Pat Gillick was as stunned by the sudden turn-around as the rest of us and instantly converted to a buyer, signing one aging veteran after another and telling everyone within earshot these ancient mariners, literally and figuratively, would be a steady influence on the field and in the clubhouse.  It’s baseball cliché #6 in action:  there is no substitute for experience, especially of the post-season variety.  Frankly, I’d opt for a younger guy hitting .300 if given the choice.

The alleged brain trust can bring in all the gray beards and wise old heads it wants, but Ryan Howard, Chase Utley, Jimmy Rollins, Cole Hamels, Brett Myers and Shane Victorino remain the key players on this ball club and the Phillies will go as far as this sextet of twenty-somethings takes them.

Jamie Moyer is a nice addition but at age 43 should engender few expectations at this point in his long journey.  Jeff Conine is another solid veteran but at age 40 his best days are behind him as well.  Likewise, Jose Hernandez is in the twilight of a career that has seen him hit .253 over 14 seasons.  As Assistant GM Ruben Amara Jr. likes to say, the latter two are “professional hitters”.  That’s a relief.  This sure ain’t the time for amateurs.

Saturday, August 26, 2006

The Complete Package

While everyone, myself included, marvels and rejoices over Ryan Howard’s ascension to the most elite club in all of baseball – feared hitter – we should not forget there is a lot more to his game than his bat.

All season long I have argued the 6’4”, 252 lb, Howard is unusually nimble for such a big man, and is an excellent base runner who is also very good with the glove. Those early season fielding and throwing errors were merely growing pains, signs of a lack of concentration and experience rather than skill. As the season has worn on his scoops, dives and throws have saved the Phillies’ bacon more than once.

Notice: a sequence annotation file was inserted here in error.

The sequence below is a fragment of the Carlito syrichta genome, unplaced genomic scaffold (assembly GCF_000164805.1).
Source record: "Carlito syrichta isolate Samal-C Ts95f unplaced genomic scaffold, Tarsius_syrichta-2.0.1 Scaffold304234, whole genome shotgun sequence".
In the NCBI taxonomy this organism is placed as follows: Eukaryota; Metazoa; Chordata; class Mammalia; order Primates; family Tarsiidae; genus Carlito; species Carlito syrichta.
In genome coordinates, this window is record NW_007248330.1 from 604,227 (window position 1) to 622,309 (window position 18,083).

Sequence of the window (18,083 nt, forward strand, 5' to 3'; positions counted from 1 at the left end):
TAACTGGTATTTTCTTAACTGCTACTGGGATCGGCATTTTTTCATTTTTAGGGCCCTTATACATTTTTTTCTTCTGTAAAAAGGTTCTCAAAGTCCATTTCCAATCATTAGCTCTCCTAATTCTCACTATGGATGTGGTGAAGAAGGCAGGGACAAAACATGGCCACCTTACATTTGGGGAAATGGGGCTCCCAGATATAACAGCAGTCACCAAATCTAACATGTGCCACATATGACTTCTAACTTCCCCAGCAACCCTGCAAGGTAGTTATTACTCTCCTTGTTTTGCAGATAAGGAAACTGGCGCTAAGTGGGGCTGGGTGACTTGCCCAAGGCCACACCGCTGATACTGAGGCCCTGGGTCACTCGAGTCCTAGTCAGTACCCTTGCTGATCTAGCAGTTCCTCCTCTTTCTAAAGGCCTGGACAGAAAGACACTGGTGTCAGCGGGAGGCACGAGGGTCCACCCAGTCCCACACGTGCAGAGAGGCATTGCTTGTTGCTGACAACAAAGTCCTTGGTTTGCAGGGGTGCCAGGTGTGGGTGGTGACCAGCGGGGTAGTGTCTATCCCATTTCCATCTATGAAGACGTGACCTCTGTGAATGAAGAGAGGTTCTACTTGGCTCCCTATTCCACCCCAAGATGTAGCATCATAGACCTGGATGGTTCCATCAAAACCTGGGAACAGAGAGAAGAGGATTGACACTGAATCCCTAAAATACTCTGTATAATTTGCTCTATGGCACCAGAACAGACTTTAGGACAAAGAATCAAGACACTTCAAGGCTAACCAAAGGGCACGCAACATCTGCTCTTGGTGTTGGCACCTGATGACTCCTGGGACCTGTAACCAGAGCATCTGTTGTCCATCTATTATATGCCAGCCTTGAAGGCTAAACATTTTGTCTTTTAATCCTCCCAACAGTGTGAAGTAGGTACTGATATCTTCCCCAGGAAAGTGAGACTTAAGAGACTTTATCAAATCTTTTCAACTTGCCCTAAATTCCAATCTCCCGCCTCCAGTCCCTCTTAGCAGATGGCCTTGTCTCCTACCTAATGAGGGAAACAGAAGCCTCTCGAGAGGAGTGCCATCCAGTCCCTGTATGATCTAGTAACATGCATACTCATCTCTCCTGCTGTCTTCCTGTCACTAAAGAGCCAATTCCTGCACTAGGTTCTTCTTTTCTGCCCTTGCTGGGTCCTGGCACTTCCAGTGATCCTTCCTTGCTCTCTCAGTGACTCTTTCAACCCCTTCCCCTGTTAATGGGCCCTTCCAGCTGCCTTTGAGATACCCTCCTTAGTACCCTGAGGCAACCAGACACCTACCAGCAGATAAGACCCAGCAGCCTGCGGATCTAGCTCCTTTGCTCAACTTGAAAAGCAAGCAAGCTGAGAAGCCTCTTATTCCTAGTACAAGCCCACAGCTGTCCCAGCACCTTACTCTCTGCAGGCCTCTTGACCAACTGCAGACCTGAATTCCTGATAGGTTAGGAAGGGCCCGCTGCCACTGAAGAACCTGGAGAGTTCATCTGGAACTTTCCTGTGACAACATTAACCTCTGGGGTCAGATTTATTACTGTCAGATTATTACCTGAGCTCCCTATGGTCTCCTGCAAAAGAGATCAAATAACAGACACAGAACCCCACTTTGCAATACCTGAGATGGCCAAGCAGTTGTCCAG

Last night we were treated to the full Howard package. He drove a sacrifice fly deep into the teeth of a strong wind in the first inning to plate the Phillies’ first run of the evening and followed two innings later with a no-doubt-about-it 2 run homer, his 45th of the season, into the Mets’ bullpen.

In the bottom of the third Howard made a terrific diving stop of a hard ground ball with two out and runners at the corners in what turned out to be the play that preserved the Phils 4-3 win. Pitcher Randy Wolf, the beneficiary of Howard’s largesse, patted his first baseman on the back not once but twice as they trotted off the field.

After the game Wolf had this to say to reporters about the NL leader in home runs and rbi’s:

"For what it's worth, he's got my vote for MVP," Wolf said of Howard, who is not usually mentioned in a speculative National League MVP race between Beltran and Albert Pujols.

"It's how he treats his success," Wolf said. "How he's always the same guy. How he's always trying to get better, always trying to get the edge and help our team win."

As a further sign of the respect with which Howard is viewed by the opposition, in his next plate appearance Howard was intentionally walked, a strategy that worked out for the Mets as they escaped a lead-off triple by Shane Victorino without giving up another run. Last week Howard was intentionally walked three times in the same game.

In only his second season Howard joins a few other players – Albert Pujols, David Ortiz and occasionally still Barry Bonds – as the guys most likely to receive a free pass in a crunch. This is baseball’s version of discretion as the better part of valor and it normally isn’t applied to one so young, but as Wolf noted, Howard is well ahead of where most sophomores find themselves not only in the box score, but in the dugout and most significantly, in his temperament.

Those of us who watch him every day are very fortunate to be along for the ride.

Friday, August 25, 2006

Are We Having Fun Yet? Darn Right!!

Who can blame us if we were getting a little ahead of ourselves? The hits were falling in, the fielders could do no wrong, and the pitchers were hitting their spots. After months if not years of mostly desultory play, the Phils were exciting to watch and we, the fans, were throwing caution to the wind.

Then came yesterday’s reminder that the pitching staff is still a work in progress, especially considering the mix of youth, age, rehabilitation and erratic behavior.

You have to say one thing about rookie Cole Hamels’ performance in Chicago, if he doesn’t have it, he makes that clear from the get-go. When Hamels has all three pitches working he is a sight to behold; when he doesn’t, he looks like Ramon Hernandez in Detroit or Pittsburgh. Yesterday was home run derby day.

Nine runs, six earned, in two innings. Balls flying all around Wrigley Field. The Cubbies were jumping on everything he threw up there. I found myself thinking those guys must be sitting in their dugout wondering what all the fuss was about. This is the kid whom everyone is talking about?